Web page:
Do Sugar Gliders Kill Themselves? Know The True Fact

Sugar gliders are popular pocket-sized pets. They are a great choice for exotic pets as they can live up to 10 to 12 years in domestic conditions. The lifespan can be different due to different reasons such as disease and loneliness. However, many also want to know do sugar gliders kill themselves.

It’s a common conception about these pets. You will be surprised to know that they don’t kill themselves directly, rather they engage in self-mutilating. This condition gets severe and finally, they die.

Do Sugar Gliders Kill Themselves?

Do Sugar Gliders Kill Themselves

Sugar gliders are naturally sociable. This is why people choose them as pets. They need attention and loneliness can be a cause of their death. You should treat them with care and affection; otherwise, they won’t live long.

There is a misconception that sugar gliders kill themselves. But it is not fully true. There is no scientific evidence that sugar gliders engage in suicide. They have energetic and active behavior, and they require an enriched environment to thrive.

Like humans, sugar gliders also feel loneliness which affects their behavior. The distress turns to self-mutilation. You can notice that a healthy sugar glider grooms regularly to maintain a clean appearance. But a stressful glider typically grooms excessively and chews itself.

Humans have many options to relieve their stress. Similarly, sugar gliders choose self-mutilation as a way of stress relive. It may be a foolish idea for humans but for sugar gliders, it’s a way of expressing their condition. However, self-mutilation causes serious harm to sugar gliders. If it is left untreated, could be fatal.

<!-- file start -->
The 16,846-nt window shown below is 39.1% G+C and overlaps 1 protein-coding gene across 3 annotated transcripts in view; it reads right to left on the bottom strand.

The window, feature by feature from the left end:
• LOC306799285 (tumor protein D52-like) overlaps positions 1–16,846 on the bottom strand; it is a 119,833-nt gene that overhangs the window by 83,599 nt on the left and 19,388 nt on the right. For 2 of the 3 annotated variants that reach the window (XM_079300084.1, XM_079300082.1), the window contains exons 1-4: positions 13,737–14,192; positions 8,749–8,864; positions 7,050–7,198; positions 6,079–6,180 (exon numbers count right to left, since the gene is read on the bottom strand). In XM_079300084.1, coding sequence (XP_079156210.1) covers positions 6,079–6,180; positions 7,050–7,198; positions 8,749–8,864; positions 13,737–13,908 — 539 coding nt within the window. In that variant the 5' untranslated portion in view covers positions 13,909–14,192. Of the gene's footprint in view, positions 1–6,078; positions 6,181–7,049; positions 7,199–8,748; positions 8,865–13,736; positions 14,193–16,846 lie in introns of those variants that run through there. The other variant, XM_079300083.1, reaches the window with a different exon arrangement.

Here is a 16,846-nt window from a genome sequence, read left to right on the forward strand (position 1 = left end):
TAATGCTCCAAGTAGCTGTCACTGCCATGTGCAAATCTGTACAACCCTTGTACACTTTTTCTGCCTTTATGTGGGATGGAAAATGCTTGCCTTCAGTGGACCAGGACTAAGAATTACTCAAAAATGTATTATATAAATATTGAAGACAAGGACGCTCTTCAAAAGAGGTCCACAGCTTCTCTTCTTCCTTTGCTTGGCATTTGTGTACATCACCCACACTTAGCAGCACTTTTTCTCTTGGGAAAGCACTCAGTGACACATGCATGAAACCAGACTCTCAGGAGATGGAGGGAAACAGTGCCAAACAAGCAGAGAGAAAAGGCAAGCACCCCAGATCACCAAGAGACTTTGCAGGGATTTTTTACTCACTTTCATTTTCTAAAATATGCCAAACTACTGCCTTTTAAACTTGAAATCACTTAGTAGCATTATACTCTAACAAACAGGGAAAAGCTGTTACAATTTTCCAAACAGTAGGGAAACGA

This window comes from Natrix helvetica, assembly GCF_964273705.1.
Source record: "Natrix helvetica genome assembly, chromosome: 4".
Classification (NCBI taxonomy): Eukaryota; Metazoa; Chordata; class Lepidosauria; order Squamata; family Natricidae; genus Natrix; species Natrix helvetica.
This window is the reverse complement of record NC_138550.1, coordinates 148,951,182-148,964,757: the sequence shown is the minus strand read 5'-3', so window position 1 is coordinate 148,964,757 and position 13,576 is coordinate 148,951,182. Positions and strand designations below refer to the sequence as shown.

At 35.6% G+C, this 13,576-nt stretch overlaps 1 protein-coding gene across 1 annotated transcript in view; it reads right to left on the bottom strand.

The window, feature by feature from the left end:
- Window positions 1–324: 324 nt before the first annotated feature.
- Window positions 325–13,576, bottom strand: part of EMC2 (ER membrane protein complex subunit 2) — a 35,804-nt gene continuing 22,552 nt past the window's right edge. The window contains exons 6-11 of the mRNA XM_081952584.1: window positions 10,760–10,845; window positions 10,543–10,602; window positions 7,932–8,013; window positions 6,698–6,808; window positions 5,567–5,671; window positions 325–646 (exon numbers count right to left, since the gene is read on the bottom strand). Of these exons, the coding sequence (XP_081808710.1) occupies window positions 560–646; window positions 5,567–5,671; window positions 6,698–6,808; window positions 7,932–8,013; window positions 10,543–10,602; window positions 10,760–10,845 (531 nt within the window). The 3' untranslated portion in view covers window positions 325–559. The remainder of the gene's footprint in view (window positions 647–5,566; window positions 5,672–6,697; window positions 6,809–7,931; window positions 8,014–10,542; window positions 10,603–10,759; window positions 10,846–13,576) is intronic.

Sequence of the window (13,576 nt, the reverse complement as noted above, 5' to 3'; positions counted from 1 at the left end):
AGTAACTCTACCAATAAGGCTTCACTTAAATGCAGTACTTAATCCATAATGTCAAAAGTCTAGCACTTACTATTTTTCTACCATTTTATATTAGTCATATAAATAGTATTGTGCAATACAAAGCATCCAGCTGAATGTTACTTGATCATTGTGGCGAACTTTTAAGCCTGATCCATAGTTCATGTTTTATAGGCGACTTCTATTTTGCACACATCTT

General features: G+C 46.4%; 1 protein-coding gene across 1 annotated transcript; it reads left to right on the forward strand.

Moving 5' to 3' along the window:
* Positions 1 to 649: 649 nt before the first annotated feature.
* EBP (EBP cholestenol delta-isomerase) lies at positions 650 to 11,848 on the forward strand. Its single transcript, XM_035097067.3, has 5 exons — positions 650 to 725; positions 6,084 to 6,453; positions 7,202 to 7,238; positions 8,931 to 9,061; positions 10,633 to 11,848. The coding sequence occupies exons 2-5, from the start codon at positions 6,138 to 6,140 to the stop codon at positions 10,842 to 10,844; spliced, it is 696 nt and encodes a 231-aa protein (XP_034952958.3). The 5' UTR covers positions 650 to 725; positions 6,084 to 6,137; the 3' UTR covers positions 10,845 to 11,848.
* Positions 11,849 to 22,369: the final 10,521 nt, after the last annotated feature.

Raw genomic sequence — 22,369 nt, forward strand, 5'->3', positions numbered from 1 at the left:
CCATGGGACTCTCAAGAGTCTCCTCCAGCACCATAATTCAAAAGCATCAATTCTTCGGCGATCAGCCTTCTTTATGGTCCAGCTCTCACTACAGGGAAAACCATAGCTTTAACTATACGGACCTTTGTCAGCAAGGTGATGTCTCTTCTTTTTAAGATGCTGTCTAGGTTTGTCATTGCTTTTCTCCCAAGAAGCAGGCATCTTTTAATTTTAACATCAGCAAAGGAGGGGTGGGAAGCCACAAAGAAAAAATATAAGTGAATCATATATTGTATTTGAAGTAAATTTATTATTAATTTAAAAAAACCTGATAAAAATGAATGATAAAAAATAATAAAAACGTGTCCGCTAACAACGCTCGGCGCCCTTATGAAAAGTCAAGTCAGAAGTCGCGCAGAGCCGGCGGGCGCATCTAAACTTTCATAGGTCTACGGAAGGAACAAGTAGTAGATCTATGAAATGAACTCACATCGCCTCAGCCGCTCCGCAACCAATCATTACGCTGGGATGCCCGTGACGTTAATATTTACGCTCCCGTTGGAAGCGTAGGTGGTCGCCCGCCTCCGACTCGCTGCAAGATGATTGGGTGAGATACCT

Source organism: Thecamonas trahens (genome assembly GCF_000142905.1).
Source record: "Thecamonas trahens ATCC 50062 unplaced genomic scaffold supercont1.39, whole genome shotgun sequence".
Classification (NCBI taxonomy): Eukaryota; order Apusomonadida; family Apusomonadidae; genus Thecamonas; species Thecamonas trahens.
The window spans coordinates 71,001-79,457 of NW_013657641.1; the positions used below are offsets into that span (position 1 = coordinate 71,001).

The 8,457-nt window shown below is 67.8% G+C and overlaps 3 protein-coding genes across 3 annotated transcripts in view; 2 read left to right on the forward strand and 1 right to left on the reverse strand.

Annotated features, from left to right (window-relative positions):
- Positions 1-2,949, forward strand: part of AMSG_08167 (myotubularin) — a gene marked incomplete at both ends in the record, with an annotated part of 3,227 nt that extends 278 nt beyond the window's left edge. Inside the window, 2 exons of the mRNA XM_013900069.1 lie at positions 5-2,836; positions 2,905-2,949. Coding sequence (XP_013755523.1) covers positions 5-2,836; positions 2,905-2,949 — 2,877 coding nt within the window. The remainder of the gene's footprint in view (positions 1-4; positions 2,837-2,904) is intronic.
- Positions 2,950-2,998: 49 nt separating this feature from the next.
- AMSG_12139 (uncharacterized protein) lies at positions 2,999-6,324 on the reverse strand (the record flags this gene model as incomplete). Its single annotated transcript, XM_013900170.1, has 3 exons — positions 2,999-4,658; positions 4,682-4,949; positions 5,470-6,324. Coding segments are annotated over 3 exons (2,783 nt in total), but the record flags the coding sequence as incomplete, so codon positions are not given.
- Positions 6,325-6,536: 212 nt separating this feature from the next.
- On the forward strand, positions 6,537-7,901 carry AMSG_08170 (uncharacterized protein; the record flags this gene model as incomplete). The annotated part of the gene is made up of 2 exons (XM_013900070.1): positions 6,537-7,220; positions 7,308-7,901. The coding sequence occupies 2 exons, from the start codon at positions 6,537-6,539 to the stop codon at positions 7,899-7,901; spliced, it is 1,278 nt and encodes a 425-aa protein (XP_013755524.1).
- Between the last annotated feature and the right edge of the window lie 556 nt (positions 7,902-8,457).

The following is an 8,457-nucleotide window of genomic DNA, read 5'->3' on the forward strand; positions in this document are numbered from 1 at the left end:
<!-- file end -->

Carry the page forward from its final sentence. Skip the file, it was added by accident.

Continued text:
You can identify a self-mutilate state by observing bald patches, chewed tails, arms, feet, and cloaca, with visible blood on their hammock and cage bars. Stress is the primary trigger for self-mutilation, and being in captivity without stress-relieving options can exacerbate this behavior. Other causes include pain, poor nutrition, grief, post-surgical issues, and loneliness.

Early symptoms manifest as over-grooming, damaged cloaca, and missing hair. Pay attention to the sounds your pet makes, as they can help distinguish self-mutilation from regular grooming. If you observe such behavior, it’s imperative to contact a vet promptly for professional attention.

Without treatment, these wounds can become entry points for infections. Depending on the severity, the vet may recommend antibiotics, anti-inflammatories, or fluid therapies. Preventive measures involve identifying and eliminating stressors to ensure the well-being of your sugar glider.

How do sugar gliders get distressed?

A distressed sugar glider engages in self-mutilation. So you should maintain a favorable environment to prevent the situation. Here are some common reasons for distress.


Sugar gliders can live alone if the owner shows enough love and affection. But when you have only one sugar glider and don’t pay attention, or another companion dies or separates for any other reason, your sugar glider will feel lonely.

Soon loneliness becomes a cause of depression, distress and you can see the abnormal behaviors in your gliders.


Single sugar gliders may get bored quickly without a playmate, leading to attention-seeking behaviors like barking. Also, if you neglect them for a long time, they feel stressed. Regular interaction and playtime are essential to prevent boredom.

Being high-energy animals, sugar gliders require regular exercise to maintain both mental and physical health. Without this stimulation, they feel bored.

Poor Room Conditions